SUVA, Fiji (AFP) – The Pacific nation of Fiji will Wednesday hold its first elections in almost eight years, with voters urged to embrace democracy after decades of ethnic tensions and military meddling in civil affairs.
The September 17 vote is considered pivotal to ending the archipelago’s “coup culture”, which saw four governments toppled between 1987 and 2006 amid instability stemming from tensions between indigenous Fijians and ethnic Indians.
After nearly eight years of authoritarian rule, 590,000 registered voters in the population of about 900,000 will have the chance to select from 262 candidates standing for election to a new 50-seat parliament set up under a constitution adopted in 2013.
A multinational observer group – led by Australia, India, Indonesia and Papua New Guinea – will monitor the poll to ensure it is free and fair.
Fiji’s status as the largest and most economically powerful South Pacific island nation means the election matters not just to Fiji, but to neighbouring countries such as Tonga, Samoa and Vanuatu.
The International Monetary Fund noted in its most recent assessment of Fiji that “successful elections and a smooth transition to reform-oriented democratic government could result in stronger confidence in the economy and higher capital inflows”.
Yet rights groups such as Amnesty International say doubts remain about whether basic human rights are being honoured in Fiji, raising concerns the election could be a “democratic sham”.
“There’s a lot more to true democracy than simply holding an election,” Amnesty’s New Zealand executive director Grant Bayldon said.
“Freedom of speech, an independent media, rule of law, a constitution that respects human rights – all are essential, and all have been under siege in Fiji since (Voreqe) Bainimarama took power in the December 2006 coup.”
Bainimarama seized power against a volatile backdrop of divisions between indigenous Fijians and ethnic Indians descended from sugar plantation labourers shipped in by the British during the colonial era.
Indians, who form about 40 percent of the population, traditionally dominated the economy while indigenous Fijians gravitated towards government and the military.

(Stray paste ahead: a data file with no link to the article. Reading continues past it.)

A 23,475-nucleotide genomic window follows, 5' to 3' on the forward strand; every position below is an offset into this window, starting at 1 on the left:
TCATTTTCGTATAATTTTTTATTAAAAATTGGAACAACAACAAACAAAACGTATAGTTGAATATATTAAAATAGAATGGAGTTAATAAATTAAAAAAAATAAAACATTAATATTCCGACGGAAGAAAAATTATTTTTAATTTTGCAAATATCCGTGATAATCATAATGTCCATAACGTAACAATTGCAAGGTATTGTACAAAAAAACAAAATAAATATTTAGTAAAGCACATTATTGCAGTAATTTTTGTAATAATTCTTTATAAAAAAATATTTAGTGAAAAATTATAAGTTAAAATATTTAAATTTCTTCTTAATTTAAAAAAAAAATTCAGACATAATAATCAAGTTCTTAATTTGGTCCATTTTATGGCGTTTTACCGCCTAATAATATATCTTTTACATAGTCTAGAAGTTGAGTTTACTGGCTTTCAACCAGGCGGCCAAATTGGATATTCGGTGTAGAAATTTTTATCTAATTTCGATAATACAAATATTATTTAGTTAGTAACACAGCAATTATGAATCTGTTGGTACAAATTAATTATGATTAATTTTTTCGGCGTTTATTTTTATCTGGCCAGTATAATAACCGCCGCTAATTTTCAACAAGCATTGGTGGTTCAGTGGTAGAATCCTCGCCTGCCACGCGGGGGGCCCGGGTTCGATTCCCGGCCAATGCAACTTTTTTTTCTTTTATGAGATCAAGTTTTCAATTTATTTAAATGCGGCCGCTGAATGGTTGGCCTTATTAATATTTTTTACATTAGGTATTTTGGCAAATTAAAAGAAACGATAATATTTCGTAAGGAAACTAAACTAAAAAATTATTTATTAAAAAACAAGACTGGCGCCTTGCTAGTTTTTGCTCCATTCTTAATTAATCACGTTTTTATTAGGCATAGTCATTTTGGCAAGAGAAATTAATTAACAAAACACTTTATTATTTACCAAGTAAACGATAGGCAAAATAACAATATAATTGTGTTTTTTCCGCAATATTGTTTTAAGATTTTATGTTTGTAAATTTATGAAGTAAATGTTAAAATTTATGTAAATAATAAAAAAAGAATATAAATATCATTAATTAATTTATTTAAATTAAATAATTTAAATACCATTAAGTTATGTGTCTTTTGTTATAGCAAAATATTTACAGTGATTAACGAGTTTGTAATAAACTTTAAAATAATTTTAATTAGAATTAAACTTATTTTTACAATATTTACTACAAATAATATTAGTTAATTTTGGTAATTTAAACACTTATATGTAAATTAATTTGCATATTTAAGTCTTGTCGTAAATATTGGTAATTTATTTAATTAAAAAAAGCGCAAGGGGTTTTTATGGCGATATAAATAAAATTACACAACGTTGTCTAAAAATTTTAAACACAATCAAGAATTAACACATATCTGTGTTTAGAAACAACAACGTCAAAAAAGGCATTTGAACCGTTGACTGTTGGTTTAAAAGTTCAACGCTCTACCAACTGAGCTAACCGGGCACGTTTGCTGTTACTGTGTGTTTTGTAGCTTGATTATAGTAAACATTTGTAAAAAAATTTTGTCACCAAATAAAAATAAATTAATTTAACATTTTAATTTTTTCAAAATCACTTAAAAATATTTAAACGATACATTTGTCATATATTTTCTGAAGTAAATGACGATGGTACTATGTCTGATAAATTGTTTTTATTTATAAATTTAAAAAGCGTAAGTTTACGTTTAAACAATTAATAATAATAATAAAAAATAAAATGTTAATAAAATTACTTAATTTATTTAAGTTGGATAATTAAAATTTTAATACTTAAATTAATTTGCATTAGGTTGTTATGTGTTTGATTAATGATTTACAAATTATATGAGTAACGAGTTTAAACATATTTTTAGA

The balance was disturbed when Indians began to gain political power in the 1980s, prompting coups in May 1987, October 1987 and May 2000 by ultra-nationalists with military links determined to reassert indigenous control.
Bainimarama took over in 2006 vowing to end the turmoil by rooting out corruption and introducing a one person, one vote system that would end racial inequalities.
His military regime did bring stability, but in the process tore up the constitution, sacked the judiciary and tightened media censorship.
When he reneged on a pledge to hold elections in 2009, major allies Australia and New Zealand led a push to isolate Fiji diplomatically, resulting in suspension from the Commonwealth and the Pacific Islands Forum.
With a new constitution in place, Bainimarama has declared that Fijians are now ready for democracy once more and he stepped down from the military earlier this year in order to run for prime minister with his FijiFirst party.
“I am intensely conscious of the solemn duty that rests with me to continue the revolution that we began together seven years ago — to create a new Fiji, a better Fiji for ourselves and for future generations,” he said at the time.
The 60-year-old is tipped to win the election, with opinion polls putting his support at about 50-60 percent.
Despite the revolutionary rhetoric, he has promised to honour the result of the election, even if he loses.
Seven parties are qualified to take part in the ballot: FijiFirst, the Social Democratic Liberal Party (Sodelpa), Fiji Labour Party, National Federation Party, People’s Democratic Party, One Fiji Party and United Freedom Party.
Bainimarama has identified Sodelpa, which is dominated by indigenous Fijians, as his major threat, although it is polling only 20 percent, meaning it will need to form a coalition of several parties if it hopes to defeat FijiFirst.